The purity of Spanish blood, or Limpieza de Sangre, was a concept imported from Europe to Mexico in the 1500s. Originally, this concept helped identify persons of Jewish or Muslim descent during the violent and turbulent Reconquista of the Iberian Peninsula.
When the Spanish conquered the Mexica (Aztecs) and expanded their new world empire, they applied the practice to the conquered populations. Before long the idea of ethnic and religious purity became blended with concepts of racial purity as well with the addition of Africans and Asians to the mix. Eventually every race on earth had some representation in the Americas.
This reality resulted in a staggering and bewildering system of castes in colonial New Spain as people of different heritages mixed and mingled. There were large stratifications:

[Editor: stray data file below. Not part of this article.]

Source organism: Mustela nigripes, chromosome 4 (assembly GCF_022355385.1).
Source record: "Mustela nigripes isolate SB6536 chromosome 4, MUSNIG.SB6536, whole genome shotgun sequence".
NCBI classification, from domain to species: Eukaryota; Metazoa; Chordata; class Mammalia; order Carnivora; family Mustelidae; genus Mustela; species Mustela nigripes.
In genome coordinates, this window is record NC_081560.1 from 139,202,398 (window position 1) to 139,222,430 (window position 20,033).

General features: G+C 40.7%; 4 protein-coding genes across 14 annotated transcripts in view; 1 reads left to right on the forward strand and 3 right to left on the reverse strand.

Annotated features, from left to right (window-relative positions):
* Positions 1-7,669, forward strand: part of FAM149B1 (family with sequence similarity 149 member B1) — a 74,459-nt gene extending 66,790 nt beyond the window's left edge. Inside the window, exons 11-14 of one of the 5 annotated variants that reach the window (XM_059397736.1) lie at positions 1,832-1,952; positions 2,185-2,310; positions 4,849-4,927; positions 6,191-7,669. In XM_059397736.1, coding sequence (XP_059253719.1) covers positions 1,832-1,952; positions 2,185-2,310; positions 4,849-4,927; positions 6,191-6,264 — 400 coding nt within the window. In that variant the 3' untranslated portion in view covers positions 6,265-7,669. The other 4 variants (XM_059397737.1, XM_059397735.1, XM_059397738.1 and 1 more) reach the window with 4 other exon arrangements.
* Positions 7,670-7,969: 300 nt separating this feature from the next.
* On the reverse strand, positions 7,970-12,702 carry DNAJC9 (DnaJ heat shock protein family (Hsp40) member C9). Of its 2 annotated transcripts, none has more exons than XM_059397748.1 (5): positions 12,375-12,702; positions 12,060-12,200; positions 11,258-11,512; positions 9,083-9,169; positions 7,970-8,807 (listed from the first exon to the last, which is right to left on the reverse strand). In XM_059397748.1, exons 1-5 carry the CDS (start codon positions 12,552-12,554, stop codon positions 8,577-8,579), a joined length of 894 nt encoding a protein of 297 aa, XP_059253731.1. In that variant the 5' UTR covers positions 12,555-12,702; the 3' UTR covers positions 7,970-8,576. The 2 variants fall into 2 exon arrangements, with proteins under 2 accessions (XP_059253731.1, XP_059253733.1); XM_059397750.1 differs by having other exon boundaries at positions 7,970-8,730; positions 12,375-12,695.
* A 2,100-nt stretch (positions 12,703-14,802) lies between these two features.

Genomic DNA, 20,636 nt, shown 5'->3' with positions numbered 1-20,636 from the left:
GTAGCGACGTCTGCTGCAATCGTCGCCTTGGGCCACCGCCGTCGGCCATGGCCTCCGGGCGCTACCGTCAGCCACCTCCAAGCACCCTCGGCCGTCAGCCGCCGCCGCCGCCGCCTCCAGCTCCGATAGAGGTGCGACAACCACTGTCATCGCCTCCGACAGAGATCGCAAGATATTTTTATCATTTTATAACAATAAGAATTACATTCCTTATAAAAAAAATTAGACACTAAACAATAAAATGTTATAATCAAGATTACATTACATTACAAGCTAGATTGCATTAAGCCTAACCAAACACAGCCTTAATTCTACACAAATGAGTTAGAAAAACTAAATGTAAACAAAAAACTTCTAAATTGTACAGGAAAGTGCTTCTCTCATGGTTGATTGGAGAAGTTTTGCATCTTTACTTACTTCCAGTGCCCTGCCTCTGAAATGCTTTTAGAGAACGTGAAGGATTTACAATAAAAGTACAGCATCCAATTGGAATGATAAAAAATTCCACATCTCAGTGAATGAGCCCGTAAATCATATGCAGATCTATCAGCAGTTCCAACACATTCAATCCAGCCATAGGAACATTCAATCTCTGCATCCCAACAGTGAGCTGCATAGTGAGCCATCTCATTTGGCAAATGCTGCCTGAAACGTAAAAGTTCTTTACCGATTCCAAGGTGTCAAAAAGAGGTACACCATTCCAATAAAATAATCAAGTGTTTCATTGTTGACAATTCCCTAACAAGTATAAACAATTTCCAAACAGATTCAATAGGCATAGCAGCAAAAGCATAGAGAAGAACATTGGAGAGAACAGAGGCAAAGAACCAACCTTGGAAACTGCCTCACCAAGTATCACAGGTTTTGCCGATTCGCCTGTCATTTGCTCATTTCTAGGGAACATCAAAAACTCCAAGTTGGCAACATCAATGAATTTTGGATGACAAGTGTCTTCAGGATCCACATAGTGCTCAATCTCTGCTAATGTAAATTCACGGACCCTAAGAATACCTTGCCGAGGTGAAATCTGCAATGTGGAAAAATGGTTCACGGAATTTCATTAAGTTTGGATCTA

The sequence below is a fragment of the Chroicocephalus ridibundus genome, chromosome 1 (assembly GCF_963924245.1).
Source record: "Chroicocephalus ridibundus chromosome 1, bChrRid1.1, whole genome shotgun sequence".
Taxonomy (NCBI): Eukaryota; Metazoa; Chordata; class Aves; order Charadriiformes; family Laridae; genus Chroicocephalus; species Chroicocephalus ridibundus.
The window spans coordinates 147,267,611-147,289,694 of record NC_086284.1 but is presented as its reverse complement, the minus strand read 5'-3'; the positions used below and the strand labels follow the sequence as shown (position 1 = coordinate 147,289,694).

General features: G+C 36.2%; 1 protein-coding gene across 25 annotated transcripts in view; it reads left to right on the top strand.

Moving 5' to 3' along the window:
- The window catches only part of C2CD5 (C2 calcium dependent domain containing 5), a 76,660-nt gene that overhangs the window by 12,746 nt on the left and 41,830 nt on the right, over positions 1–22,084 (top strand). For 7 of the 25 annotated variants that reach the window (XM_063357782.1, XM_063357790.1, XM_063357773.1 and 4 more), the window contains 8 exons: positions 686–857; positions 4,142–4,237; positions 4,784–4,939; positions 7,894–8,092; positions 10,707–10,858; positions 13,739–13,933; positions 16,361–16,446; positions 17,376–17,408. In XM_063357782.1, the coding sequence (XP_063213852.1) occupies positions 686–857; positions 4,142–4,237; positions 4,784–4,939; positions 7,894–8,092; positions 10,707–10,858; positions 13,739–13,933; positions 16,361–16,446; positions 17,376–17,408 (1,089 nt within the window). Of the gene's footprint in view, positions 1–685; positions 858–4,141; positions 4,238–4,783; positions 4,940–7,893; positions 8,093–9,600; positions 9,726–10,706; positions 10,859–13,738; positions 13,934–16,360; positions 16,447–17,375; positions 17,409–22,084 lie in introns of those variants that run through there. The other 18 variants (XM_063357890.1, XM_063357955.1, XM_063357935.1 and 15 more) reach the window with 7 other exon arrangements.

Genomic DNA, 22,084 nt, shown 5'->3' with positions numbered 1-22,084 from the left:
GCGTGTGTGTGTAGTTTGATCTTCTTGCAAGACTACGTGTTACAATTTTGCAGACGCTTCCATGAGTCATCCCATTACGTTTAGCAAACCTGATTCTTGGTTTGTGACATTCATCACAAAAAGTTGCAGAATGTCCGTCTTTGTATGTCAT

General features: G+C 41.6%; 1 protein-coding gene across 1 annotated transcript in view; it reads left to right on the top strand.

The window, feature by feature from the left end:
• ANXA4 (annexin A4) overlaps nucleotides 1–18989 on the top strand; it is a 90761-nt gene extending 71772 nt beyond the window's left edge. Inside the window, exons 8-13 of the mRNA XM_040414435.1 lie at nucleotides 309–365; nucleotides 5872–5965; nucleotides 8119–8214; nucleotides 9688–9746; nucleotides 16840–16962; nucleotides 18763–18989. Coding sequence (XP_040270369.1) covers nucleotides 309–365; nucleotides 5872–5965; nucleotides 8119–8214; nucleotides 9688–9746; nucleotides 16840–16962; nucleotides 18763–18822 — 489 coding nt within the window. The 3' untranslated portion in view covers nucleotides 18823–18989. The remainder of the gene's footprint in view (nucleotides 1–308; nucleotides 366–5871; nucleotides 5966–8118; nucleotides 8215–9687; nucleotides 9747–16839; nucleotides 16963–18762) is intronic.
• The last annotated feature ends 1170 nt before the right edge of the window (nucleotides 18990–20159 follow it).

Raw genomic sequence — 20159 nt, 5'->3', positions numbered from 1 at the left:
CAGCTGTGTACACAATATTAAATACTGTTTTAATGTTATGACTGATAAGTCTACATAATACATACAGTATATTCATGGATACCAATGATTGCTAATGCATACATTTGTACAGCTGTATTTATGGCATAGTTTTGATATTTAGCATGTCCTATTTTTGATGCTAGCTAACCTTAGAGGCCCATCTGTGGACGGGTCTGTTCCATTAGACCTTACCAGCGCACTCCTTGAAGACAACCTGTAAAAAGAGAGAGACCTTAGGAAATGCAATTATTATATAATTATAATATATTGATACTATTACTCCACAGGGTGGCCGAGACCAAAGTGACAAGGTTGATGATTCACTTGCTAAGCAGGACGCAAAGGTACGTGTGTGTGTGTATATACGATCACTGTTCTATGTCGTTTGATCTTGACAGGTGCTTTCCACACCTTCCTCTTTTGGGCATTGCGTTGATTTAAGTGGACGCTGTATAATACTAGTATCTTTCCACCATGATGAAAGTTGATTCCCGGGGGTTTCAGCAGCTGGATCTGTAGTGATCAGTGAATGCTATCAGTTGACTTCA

• Penisulares (Europeans born in Spain)
• Criollos (Europeans born in New Spain)
• Mestizos (Mixed Indian and European)
• Indios (Indians)
• African Slaves
The first two categories accounted for about 10% of the population. Within the remaining 90%, however, there was a rainbow array of combinations. This diversity led to widespread stereotypes and prejudices about various racial and ethnic combinations. Poetry, literature, and politics all became tinted with caste issues with people of purely European ancestry become increasingly rare as New Spain matured.